Frown, not thumbs down?
It was only a few weeks ago that we first heard about the new Facebook “dislike” button, and the proposition teased us with notions of a tool that would enable the world to deliver crushing blows to acquaintances far and wide informing them that their “latest status is shit”, in the words of our own MD.
But we’ve just seen an update, and it ain’t quite what we thought, it seems.
Zuckerberg said the new button would enable users to express empathy in those situations where a “like” just wasn’t appropriate, but, let’s face it, we all thought the thumbs down would give lazy trolls a new way to hate without having to use their words. Not cool, dude.
We pondered what it would mean for PR and marketing – would challenger brands actively court the opportunity to rub people up the wrong way, knowing the exposure may be good in the long run? I’ll admit, it made me nervous, but it certainly had the potential to be interesting for business.
The official video, unveiled last week, reveals no signs of a button expressing such succinct disapproval – rather, a series of emojis that deliver a (slightly) more subtle set of feelings. From last Friday, Facebook users in Spain and Ireland have been able to wow, love, or do the angry face at things appearing on their feed, in a bid to limit the “negative energy” that a dislike button would bring to the occasion, whilst satisfying the hunger to react in a way that isn’t just a “like”.
Now, I don’t know about you, but I’m kinda mindful of the fact that even the most commonly used emojis, which is what Facebook has based its new function on, have to be labelled for the user. Yes, that’s right – underneath each little symbol sits a description of what you want to convey. I mean, shouldn’t that just be clear from the picture?!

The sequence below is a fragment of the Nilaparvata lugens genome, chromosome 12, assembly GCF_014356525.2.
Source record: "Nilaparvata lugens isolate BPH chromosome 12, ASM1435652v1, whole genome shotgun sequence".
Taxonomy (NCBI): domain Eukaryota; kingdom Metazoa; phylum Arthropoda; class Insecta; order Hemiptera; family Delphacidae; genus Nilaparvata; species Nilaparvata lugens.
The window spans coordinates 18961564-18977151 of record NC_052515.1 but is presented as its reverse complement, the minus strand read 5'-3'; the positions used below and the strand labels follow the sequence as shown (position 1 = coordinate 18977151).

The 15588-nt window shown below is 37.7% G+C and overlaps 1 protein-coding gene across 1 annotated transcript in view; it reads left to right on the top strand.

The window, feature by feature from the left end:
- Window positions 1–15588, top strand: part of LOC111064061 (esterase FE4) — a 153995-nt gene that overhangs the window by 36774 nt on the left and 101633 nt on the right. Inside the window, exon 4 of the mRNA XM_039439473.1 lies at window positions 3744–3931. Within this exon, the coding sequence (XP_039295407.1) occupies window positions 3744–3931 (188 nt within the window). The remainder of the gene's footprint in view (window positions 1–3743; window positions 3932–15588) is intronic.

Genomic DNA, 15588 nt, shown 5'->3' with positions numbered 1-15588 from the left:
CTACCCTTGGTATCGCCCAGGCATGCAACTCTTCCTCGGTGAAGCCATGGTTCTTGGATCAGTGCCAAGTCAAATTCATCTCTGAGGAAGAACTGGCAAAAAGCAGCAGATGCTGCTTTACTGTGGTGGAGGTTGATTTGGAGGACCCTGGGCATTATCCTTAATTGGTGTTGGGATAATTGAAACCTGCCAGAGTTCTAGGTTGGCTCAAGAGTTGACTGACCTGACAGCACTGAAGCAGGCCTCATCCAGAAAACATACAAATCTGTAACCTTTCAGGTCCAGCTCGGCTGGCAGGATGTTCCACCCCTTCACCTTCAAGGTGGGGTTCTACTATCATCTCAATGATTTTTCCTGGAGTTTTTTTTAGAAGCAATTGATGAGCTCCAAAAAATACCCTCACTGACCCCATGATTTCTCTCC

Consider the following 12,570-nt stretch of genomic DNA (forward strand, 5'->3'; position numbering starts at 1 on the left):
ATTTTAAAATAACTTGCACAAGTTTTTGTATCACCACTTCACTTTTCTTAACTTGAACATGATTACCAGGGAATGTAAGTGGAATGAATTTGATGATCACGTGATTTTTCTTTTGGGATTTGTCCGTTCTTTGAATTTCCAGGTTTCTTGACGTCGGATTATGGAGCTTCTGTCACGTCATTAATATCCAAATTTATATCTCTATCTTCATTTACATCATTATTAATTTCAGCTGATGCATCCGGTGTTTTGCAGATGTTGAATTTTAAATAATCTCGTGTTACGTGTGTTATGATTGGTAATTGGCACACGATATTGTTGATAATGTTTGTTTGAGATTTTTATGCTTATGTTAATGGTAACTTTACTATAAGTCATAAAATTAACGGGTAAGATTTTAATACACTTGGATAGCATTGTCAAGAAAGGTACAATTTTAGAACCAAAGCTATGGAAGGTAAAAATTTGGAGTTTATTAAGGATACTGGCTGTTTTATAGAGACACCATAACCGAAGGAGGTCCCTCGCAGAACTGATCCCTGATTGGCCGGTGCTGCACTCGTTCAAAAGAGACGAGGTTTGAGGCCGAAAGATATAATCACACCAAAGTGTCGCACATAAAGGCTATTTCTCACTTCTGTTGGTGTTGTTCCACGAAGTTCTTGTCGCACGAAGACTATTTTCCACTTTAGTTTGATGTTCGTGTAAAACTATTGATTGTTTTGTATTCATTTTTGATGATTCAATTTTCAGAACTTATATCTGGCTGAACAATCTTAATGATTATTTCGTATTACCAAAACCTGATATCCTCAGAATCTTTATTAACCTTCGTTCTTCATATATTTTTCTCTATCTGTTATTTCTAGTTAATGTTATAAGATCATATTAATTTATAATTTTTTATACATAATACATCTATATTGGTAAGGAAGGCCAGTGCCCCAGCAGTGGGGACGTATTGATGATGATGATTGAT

Apparently not. Apparently, it’s necessary to spell out that a face with tilted eyebrows, a frown and a tear means “sad”. At least we’ll all be clear on that then, if and when it’s rolled out worldwide. Yet, still, the new tool presents interesting challenges for brands – will the function exist for business pages? I should think so. Will we be able to “yay” or “wow ” at new products? I hope so.
Time will tell, but for now I can’t help thinking of the parallels with Poe’s Law and the extension of it that applies here. In all seriousness, it’s widely appreciated that tone isn’t something that comes across quite so clearly in what we read online and the new function could make us even more reliant on symbols, not words. Really, how on earth can we tell what anything on the internet really means if it isn’t qualified by a winky face? 😉